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I have a sour cherry tree in my back yard. I think the variety is Montmorency. This spring, I noticed a large number of strange growths forming at the ends of the twigs. It looks like someone took a small handful of brown mud (or worse) and molded it around the ends of the smallest twigs. The growths are not brown inside; they are green and grainy in texture and have a strong odor of cherry. I can only guess that they are galls of some sort. Does anybody know what these are? Has anybody tried to make ink with them?
Introduction This is a review of the Desiderata Mercury flex pen. After seeing a couple of photos on FPN about a year ago, I knew I’d be getting one someday. When I saw that only one or two pieces were available on the website and no new products were in the works, I decided now was the time. After just a few days with the pen, I am really happy with it. Hopefully you’ll find this useful if you’ve considered one of these great pens. http://i900.photobucket.com/albums/ac209/jasonchickerson/_FUJ6507.jpg Desiderata Mercury pen, Purple Heart and Cherry woods First Impressions I’m sorry to start off on a low note, but here we are. Customer service and product presentation are definitely the low point in what is ultimately a great buy. Pierre ships once per week on Fridays, which I understood when I made my order. Pierre emailed me a week later stating he was unable to ship my pen until the next Tuesday as he was preparing for a pen show. When Wednesday rolled around, I emailed Pierre for an update. He responded that he was too busy to ship it and would send it as soon as he could. It suffices to say I was not impressed. In the end, it took two delays and 16 days to receive my order, though it was sent Priority 2-Day Mail. When the package arrived I (mostly) forgot about all that, so you’ll forgive the lack of a proper unboxing photo. Product presentation is a divisive subject. Some people like lots of heavy packaging, wrapped in tape and plastic. Personally I don’t see the need for a pricey box I’m going to stick in a closet or throw away. Still, while not necessarily indicative of high quality, great packaging suggests such. My pen arrived unceremoniously wrapped in brown kraft paper. I’m glad Pierre didn’t go overboard with the packaging, but some people might prefer some kind of presentation. Design and Construction What Pierre has done here is to construct a feed/section assembly that makes it possible to use (disposable) calligraphic dip nibs in a fountain pen body. His design works very well, and in normal (slow) flexed writing, performance is very good. Occasional railroading will occur when writing too fast or at the wrong angle. This is not a fault of the pen, however. Calligraphy is meant to be written slowly. http://i900.photobucket.com/albums/ac209/jasonchickerson/_FUJ6512.jpg Desiderata Mercury pen, parts exposed The Desiderata Mercury fills with a simple but effective sac. To fill, one must remove the body from the section, exposing the sac. Depressing the sac to create a vacuum, submerging in ink, then releasing will give a 3/4 fill. Pierre provides instructions via a YouTube link on how to get a complete fill, if that is important to you. The pen holds about 3.0ml of ink. Overall, I find that the relatively crude filling system does not detract from the experience of using the pen. While I would balk at any other pen filling in this way, in a calligraphy-cum-fountain-pen, I find it more than appropriate and actually prefer it over a converter setup. Although Pierre does pens of other materials, the Mercury turned from wood. Mine is Purple Heart and Cherry wood with (I believe) an ebonite feed and section. The quality of the wood is very nice. While the color combination of Purple Heart and Cherry would not be my first pick (it was the only option when I purchased mine), woodwork is well done and the pen is beautiful in its simplicity. If scrutinized, I can see the lathing marks, but for me, this says handmade and not low quality. The wood is well-sealed against staining and the hand-cut feed on my pen looks the part and keeps up with the high flow requirement of the Zebra G nib. The nib/feed fits precisely into the section with high tolerance. As another reviewer pointed out, the major failing of the Mercury is in the finishing. When unscrewing the pen for the first time, the threads between the cap and the body showed fine curls of ebonite left over from the cutting of the threads. This causes resistance when replacing the cap. The same is true of the threads between the section and the body. These could have been easily removed and this finishing would improve the apparent value of the pen. Nibs The Mercury is designed around the Zebra G comic nib, which is a good, solid nib that is well-suited for calligraphy and drawing. The standard nib is chrome-coated and a titanium-coated nib is available. If you are unfamiliar with calligraphy dip nibs, I suggest you buy a few G nibs and a suitable straight holder and see if this is something you are interested in before you purchase a Desiderata pen. The experience is very different from using a standard, modern fountain pen nib or even a vintage super flex nib. Fountain pen nibs, even those capable of a great deal of flex, are much, much smoother than writing with a true calligraphy nib. The Zebra G, like all other nibs of this type, will seem very scratchy to the uninitiated. Some tinkering with the nib/feed assembly and insertion depth may be required before you get the perfect flow for flexed writing. The pen is compatible with a number of other nibs, including the Goulet, Pilot and Nemosine nibs. I purchased a Nemosine Broad nib with my pen and it wrote a very wet line when tested with a notably dry ink, Rohrer und Klingner’s Scabiosa. http://i900.photobucket.com/albums/ac209/jasonchickerson/_FUJ6514%20copy.jpg Desiderata Mercury pen with titanium Zebra G (left) and Nemosine broad (right) nibs Cost and Availability I purchased my pen at www.desideratapens.com. Pierre is a one-man show and his website is the only place you can get his pens. My pen cost $100 and was a “second.” The regular price for these pens is $120. That is, when you can get one. Like any hand-made item, manufacturing is slow and these sell out fast. Ask Pierre when he’ll be making new pens and he’ll happily point you to his extensive FAQ, which basically states, “who knows.” At the time of this writing, there are no pens available. However, you can sign up for the mailing list if you want to be apprised of new stock availability in the future. http://i900.photobucket.com/albums/ac209/jasonchickerson/_FUJ6519.jpg Copperplate sample with Rohrer and Klingner Scabiosa ink Conclusion Aside from initial hiccups with the ordering process, I’m very impressed. The pen does exactly what it is supposed to do, which is provide a dip-free calligraphy experience. This will not be a pen for everybody, or even for most people. It is finicky, requiring a precise positioning of nib/feed for proper flow, and I’m not sure I’d trust it in my pocket. But for carrying in a bag to the coffee shop for a little copperplate practice, I could not be happier. http://i900.photobucket.com/albums/ac209/jasonchickerson/_FUJ6520-1.jpg Get Well Card, drawn with Desiderata Mercury pen, Parker Quink Black and Iroshizuku Chiku-rin inks on Original Crown Mill Pure Cotton paper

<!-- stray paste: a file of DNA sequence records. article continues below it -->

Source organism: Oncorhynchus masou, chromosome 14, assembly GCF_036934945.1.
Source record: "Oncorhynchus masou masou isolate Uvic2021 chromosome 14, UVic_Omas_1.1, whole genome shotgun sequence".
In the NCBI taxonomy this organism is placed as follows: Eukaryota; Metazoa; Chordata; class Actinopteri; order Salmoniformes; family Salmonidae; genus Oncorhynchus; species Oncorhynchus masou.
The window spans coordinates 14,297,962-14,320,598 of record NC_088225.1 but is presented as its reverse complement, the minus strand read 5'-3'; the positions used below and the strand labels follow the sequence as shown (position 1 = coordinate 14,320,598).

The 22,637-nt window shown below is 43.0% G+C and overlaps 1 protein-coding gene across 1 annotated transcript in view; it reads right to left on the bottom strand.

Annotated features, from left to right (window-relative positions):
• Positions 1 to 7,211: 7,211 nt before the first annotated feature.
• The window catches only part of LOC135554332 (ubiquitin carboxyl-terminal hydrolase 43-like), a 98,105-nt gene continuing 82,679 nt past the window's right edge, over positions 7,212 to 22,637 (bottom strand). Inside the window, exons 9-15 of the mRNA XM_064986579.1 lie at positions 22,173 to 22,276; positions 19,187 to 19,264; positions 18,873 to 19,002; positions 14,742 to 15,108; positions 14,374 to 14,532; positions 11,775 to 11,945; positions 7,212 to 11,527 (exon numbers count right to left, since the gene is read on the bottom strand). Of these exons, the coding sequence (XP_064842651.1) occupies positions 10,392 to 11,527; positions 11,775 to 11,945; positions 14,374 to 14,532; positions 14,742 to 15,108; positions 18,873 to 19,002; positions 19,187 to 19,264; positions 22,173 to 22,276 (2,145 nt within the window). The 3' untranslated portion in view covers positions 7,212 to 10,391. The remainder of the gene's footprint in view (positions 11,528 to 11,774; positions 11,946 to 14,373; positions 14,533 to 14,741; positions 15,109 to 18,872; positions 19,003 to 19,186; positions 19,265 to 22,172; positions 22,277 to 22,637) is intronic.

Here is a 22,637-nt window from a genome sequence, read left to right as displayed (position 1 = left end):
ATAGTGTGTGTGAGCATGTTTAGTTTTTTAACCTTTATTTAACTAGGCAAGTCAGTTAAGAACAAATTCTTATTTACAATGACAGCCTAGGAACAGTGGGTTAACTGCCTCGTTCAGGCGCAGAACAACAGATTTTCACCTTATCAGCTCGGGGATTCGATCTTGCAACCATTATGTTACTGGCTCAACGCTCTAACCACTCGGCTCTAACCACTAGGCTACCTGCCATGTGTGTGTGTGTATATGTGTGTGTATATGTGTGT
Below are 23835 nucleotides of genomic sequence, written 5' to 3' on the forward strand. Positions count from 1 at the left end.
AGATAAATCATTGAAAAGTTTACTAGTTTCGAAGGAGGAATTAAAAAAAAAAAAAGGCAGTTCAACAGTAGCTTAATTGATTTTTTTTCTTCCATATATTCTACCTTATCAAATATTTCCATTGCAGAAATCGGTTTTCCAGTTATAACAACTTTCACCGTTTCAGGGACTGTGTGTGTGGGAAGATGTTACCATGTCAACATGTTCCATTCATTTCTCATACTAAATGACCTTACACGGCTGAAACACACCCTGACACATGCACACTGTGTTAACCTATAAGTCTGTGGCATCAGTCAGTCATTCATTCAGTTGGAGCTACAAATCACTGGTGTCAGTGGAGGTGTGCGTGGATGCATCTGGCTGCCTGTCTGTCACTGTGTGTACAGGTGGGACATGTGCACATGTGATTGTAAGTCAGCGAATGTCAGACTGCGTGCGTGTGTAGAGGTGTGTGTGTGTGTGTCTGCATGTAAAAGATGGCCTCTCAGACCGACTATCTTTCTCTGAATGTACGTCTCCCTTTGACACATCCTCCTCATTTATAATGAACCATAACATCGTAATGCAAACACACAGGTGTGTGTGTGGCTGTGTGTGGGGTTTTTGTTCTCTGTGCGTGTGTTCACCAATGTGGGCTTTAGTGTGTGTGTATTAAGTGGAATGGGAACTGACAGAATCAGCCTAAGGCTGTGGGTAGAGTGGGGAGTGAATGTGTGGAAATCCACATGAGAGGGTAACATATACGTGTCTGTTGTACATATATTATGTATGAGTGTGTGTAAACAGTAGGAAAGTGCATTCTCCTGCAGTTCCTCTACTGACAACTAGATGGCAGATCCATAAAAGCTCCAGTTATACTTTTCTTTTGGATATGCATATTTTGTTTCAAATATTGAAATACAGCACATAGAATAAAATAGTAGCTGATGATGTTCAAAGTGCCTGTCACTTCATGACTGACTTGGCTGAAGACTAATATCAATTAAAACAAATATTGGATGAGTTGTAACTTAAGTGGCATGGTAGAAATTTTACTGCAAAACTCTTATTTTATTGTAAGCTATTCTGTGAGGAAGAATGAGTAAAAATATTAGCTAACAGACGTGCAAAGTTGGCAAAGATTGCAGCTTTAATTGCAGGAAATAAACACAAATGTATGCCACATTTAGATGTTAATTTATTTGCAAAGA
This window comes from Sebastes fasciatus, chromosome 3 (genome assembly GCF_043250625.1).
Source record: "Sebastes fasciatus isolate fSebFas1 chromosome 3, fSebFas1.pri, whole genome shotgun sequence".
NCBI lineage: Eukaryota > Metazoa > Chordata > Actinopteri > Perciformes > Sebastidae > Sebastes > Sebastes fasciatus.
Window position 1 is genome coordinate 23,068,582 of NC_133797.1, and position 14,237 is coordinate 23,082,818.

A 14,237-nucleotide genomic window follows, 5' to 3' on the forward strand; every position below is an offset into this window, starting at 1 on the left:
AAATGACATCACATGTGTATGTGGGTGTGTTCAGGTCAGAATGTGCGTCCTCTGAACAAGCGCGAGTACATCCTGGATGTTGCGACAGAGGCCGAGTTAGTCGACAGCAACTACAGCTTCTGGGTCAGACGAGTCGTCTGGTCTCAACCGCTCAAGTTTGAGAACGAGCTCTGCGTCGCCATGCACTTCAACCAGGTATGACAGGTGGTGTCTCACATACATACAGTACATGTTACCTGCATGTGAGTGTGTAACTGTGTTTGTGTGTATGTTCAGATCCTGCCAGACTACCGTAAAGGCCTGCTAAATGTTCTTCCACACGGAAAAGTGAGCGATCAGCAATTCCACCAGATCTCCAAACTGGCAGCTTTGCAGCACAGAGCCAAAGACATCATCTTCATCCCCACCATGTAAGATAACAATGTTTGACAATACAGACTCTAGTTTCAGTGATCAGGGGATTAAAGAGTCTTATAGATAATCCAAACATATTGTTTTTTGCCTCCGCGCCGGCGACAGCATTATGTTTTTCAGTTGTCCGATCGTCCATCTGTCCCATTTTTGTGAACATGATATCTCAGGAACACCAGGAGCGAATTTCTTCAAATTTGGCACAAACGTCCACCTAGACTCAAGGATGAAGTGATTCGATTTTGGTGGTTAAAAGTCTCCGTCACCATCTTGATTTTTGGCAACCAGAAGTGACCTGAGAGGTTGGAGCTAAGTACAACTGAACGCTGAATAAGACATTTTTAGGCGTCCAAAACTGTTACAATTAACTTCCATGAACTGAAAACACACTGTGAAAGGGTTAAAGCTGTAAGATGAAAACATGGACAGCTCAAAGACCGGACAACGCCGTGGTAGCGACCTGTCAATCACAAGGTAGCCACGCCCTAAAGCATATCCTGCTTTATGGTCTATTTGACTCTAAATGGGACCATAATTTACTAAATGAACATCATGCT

I came across Franklin Christoph when there was a review here about another FC beauty, Model 02 Intrinsic. After checking up Franklin Christoph website for a while, I have settled for the 1901 model as I prefer big pens. I placed an order for the model 1901 Black with creme bands and a pen tray but the pen was out of stock. I was promptly informed by the sale department there would be a delay of 7 days before the pen was available again in all three colours. It was then I decided to go for the one with cherry ice bands. I ordered the 18K Masuyama medium italic nib to go with the pen. The pen arrived to my work place three days later by Fed Ex after I received the dispatch notice from FC. I opened the package and the pen box… Appearance (9/10) OMG…. Am I impressed by its look and quality… The barrel is made of acrylic and not celluloid. It is smooth with a gloss shine. The two bands are not as bright as illustrated on FC website. Yes, the pen may look bland without the bands. The pen comes with a clip with four small diamonds imprinted on it. The clip is stiff. The top of the cap is flat and has the FP logo embossed on it. There is also the name Franklin Christoph imprinted on the cap. It takes three quarter turn to unscrew the cap. This pen may not attract a lot of attention like a colourful celluloid pen but that is never my concern. Weight and dimension (10/10) I like to write without posting the cap. This is a pen that is not designed to be posted while writing. The barrel tapers towards the end. I have large hands (size 8 gloves) and this pen sits comfortably in my hand. It is a light pen and weighing in at 28.3g. You can get the pen dimensions here: http://www.franklin-christoph.com/model-19-1901.html The pen section is tapered towards the nib and makes it easy to hold and write for long hours. The filling system (10/10): The piston lovers may not agree with me… The filling system is a cartridge converter. I have been a piston filler ‘fanboy’ for years until I have tried to clean my piston fillers recently and after watching a few youtube clips about replacing parts for piston filler. In general, it is easier to clean a pen with cartridge converter. With a piston filler, I have to remove the nib and feed before flushing the ink chamber with water. That is not possible with all my piston fillers such as Montblanc or Montegrappa 1930. If the cartridge converter malfunctions, I can easily replace it with another. The 1901 model has a good ink capacity and has a volume similar to a Pilot con 70. (As seen with a pilot Justus 95 in the photo below). The nib (10/10) …talking about the joy of writing. The nib is a Jowo with FC logo on it. This nib produces a crisp italic. It is not a cursive italic. It has a smooth, medium flow. The italic nib is position sensitive and can catch the paper if I am holding the pen at an angle. This is typical of italic nib and makes it harder to use comparing to a stub or round nib. There is a bit of flex with this gold nib. This pen with the gold nib costs US100 more than the version with the steel nib. The nib unit can be easily replaced with another one. It also means cleaning of this pen is extremely easy. The medium italic writes a line width of 0.8mm down stroke… You may have seen my overview of stock 1.1 italic but this nib is in a different class of its own. I have many pens with round nibs. This pen has instantly become my favourite daily writing pen. Cost and value (10/10) I paid US$300 including postage for this pen. This is perhaps the cheapest flagship model among many other flagship models in my collection. This pen however, comes with a customized nib as an option. That is just ‘icing on the cake’. I have to admit, it writes and feels better than a lot of other pens which cost twice as much as this pen. The pen fits my hand perfectly and I do prefer the line width from this pen over my other pens with 1.1 italic. Conclusion: This is my first FC pen and won’t be the last. As I write this review, this model with cherry ice bands is out of stock. My suggestion for those who are strictly devoted to piston fillers, your option is to get a piston filler with broad nib (like a Sailor Realo) before sending it to Mike for customization. I am very happy with this pen. Do I recommend it? 110% Thank you for reading… Enjoy!